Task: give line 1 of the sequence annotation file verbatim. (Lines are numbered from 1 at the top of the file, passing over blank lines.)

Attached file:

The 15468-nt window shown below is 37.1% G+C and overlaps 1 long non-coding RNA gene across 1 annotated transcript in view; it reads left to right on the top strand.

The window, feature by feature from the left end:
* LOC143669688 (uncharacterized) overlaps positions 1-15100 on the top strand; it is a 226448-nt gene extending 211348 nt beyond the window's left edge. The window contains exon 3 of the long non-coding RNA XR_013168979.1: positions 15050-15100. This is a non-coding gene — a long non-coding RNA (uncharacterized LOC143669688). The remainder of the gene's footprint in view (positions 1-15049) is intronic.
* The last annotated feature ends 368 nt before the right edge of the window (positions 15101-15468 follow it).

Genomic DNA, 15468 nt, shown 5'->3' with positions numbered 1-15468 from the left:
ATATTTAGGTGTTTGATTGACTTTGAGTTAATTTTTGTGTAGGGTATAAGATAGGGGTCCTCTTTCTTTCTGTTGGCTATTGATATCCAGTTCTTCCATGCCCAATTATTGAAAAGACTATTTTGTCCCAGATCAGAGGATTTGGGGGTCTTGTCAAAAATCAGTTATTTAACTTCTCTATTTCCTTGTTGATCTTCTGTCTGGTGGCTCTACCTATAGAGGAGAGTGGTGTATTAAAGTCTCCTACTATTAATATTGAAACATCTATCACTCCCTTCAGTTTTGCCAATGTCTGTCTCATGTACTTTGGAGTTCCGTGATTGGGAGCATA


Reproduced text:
The 15468-nt window shown below is 37.1% G+C and overlaps 1 long non-coding RNA gene across 1 annotated transcript in view; it reads left to right on the top strand.